Even after Apple delays project, demand, prices for Wake County homes remains high

Sean Coffey Image
Monday, July 8, 2024
Demand, prices for homes remains high even after Apple pause
Apple confirmed in June that their plans for an RTP campus would be delayed by up to 4 years.

WAKE COUNTY, N.C. (WTVD) -- Data from Triangle MLS shows that sky-high demand for real estate in Cary, Apex and Morrisville is fueling stubbornly-high home prices, even after Apple's announcement in June that their plans for an RTP campus would be delayed by 4 years.

Data for June 2024 showed a tick-up in the median home sale price for Cary, Apex and Morrisville combined, up to $720,000. The month before the Apple Campus announcement was first made in 2021, the median sale price for the three towns was $470,000.

"We're seeing the market continue to grow," said Hilary Kennedy, owner of Live Oaks Realty. There's a lot of people who are moving here. And for those very reasons, are looking at a map when they're out of state and they're seeing, you know, proximity to the places they're going to be working."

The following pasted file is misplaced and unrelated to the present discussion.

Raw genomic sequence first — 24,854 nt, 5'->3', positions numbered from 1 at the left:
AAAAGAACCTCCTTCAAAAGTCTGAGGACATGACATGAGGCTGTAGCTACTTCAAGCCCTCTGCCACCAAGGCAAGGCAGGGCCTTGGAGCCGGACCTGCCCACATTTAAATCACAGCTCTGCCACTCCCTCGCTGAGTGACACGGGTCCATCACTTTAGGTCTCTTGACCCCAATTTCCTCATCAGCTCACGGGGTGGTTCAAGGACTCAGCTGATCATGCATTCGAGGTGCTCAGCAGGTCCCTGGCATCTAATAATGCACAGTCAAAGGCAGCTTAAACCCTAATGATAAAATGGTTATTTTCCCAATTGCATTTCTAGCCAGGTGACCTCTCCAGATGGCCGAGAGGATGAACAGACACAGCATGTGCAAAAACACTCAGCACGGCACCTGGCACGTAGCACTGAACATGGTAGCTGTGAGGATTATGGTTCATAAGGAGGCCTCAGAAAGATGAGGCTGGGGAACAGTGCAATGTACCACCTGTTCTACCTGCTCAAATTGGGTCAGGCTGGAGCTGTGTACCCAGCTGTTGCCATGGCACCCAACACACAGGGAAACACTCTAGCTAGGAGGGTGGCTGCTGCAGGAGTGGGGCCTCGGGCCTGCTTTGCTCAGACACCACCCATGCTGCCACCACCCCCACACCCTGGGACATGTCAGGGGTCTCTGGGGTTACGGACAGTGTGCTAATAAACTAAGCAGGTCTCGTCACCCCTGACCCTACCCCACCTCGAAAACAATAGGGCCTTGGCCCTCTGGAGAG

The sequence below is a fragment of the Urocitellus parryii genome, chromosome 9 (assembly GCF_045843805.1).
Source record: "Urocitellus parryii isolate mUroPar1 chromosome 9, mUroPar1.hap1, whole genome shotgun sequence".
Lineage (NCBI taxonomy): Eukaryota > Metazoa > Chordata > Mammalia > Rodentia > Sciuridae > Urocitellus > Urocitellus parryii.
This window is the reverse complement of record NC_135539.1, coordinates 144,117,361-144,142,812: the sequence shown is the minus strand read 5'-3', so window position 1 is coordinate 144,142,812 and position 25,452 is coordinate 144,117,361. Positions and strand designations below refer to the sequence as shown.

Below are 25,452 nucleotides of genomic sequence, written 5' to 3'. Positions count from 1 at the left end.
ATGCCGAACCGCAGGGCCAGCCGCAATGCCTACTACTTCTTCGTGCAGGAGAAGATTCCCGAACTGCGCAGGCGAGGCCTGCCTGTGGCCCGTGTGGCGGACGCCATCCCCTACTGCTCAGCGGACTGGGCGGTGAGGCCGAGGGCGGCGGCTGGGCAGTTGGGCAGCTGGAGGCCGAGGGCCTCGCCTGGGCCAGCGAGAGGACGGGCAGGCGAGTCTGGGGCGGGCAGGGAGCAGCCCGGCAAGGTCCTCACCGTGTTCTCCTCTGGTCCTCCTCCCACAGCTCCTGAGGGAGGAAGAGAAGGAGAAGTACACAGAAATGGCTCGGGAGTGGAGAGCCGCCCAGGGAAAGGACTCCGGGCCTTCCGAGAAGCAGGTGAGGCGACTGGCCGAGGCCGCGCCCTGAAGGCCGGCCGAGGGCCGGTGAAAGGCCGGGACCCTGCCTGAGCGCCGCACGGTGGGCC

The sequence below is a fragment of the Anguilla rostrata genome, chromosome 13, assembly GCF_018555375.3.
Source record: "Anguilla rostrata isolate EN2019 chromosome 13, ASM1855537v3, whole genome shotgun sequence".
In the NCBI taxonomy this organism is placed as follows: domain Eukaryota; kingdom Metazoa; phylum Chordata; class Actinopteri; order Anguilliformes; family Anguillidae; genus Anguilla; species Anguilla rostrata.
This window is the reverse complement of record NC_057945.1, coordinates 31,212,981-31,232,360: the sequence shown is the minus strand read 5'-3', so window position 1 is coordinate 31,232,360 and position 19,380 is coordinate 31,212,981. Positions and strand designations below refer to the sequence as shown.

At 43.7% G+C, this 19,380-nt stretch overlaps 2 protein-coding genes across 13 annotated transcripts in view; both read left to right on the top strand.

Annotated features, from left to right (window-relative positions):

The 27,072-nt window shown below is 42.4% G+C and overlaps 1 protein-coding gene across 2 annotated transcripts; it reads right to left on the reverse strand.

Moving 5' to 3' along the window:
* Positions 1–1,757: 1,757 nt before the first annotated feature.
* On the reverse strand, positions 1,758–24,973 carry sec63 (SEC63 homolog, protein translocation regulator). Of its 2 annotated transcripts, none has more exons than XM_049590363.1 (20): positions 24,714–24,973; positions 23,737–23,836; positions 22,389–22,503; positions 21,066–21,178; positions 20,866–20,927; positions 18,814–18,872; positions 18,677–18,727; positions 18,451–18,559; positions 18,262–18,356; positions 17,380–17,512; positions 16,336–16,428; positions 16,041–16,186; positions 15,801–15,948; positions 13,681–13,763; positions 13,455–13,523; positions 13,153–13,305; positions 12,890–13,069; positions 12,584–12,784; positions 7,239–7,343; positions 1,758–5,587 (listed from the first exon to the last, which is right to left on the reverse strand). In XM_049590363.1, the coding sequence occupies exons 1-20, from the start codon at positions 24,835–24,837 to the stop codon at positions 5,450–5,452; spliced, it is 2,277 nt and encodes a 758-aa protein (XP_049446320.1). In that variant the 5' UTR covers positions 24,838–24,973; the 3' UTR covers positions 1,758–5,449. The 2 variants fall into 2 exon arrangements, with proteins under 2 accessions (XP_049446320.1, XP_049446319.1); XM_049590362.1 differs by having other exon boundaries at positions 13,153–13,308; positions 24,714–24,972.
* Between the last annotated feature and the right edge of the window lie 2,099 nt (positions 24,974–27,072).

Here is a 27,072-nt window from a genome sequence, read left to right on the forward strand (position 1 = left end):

Kennedy says Apple's recent decision to pause plans isn't slowing down consumer interest in homebuying in the area.

"I've had a few people reach out and say that even though Apple has paused the project, they still want to come down here. They're hoping to beat some sort of higher increase on home values," she said.

Fellow real estate broker Mike Montpetit, who specializes in homes in Cary, Apex and Morrisville, says demand is still greatly outpacing supply in that part of Wake County.

"I was checking the numbers this morning and we still don't have enough inventory to satisfy all the people that want to buy homes," Montpetit said.

It's a trend that local officials expect will continue. Morrisville Mayor TJ Cawley told ABC11 that the town's residential development plots have all been taken up -- meaning there's no place left to build homes in Morrisville.

"We're just nine square miles and nowhere for us to grow. So our housing market is always going to be really high pressure," Cawley said.

He said that's a testament to the town's explosion in the last 40 years, as it begins to mirror the breakneck growth of towns like Cary.

"In the 1980s, for example, Morrisville had 250 people. Now we have 32,000 people. So we've grown like a weed. People thought that we were only like flex space over near the airport. But then people discovered that on this side of (route) 54 they can build really nice housing," he said.

RELATED | Apple pausing plans for East Coast hub at Research Triangle Park, still 'deeply committed' to area

Wake County officials and business leaders expressed confidence the project would eventually come to fruition.